Homeland Security Secretary Janet Napolitano announced this week that the 1,200 National Guard troops that President Barack Obama ordered to the southwest border were deployed on Aug. 1, and hundreds of additional Border Patrol and Immigration and Customs Enforcement agents are being sent to the border to target dangerous criminals and help shore up security.
I asked Erica Schommer and Celestino Gallegos, Amnesty International members in Texas, what it’s been like living near the border. They were glad to set me straight! They wrote:
If you are like most Americans, you probably believe that our southern border is under siege. Recently, media coverage has had many people from D.C., New York, and other places far from the border talking about the crime and violence in the borderlands as if there was a crisis in the U.S. For those of us who live on that border, the report released by the FBI was welcome news, confirming what many of us know: statistics show that the border is safer than many places in the U.S.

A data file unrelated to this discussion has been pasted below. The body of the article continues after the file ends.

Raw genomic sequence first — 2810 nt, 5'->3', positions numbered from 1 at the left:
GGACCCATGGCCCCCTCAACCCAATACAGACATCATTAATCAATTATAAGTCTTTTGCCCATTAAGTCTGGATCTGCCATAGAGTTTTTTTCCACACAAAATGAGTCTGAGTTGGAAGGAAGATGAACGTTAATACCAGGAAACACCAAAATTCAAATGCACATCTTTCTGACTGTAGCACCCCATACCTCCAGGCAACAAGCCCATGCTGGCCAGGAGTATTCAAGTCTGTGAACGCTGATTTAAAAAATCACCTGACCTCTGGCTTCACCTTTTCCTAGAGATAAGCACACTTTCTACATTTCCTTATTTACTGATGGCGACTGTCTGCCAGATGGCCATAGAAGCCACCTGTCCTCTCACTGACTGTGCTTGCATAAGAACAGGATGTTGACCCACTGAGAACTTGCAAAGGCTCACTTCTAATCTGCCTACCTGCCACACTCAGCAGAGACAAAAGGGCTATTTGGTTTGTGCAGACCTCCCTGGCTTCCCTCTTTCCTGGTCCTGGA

We live ten miles from the Mexican border. The increase in violence in Mexico has indeed impacted our lives: we do not go to Mexico nearly as much as we used to, and when we do, we are much more cautious. But no, the violence that has plagued Mexico since the inception of President Calderon’s war on the drug cartels has not “spilled-over” into the U.S. as many outside commentators have claimed. Here in the U.S., life feels no different.
Nevertheless, pundits and opportunistic politicians have seized on the dramatic violence in Mexico to justify border militarization and undertake draconian immigration enforcement measures in the U.S. While these measures may cater to the fears of the American public, they neither offer a long term humanitarian solution to our broken immigration system, nor provide any security to border residents. Moreover, if adopted, these measures will result in significant human and civil rights violations of border residents.
We don’t want to live in a militarized zone. Would you? As it is, Border Patrol vehicles are a daily reminder of enforcement in our neighborhoods. We don’t want to hear helicopters over head and see tanks stationed by the bridges, like there are on the Mexican side of the border. We don’t want surveillance cameras in unmanned drones tracking our mundane daily activities. It is not necessary and it is not welcome.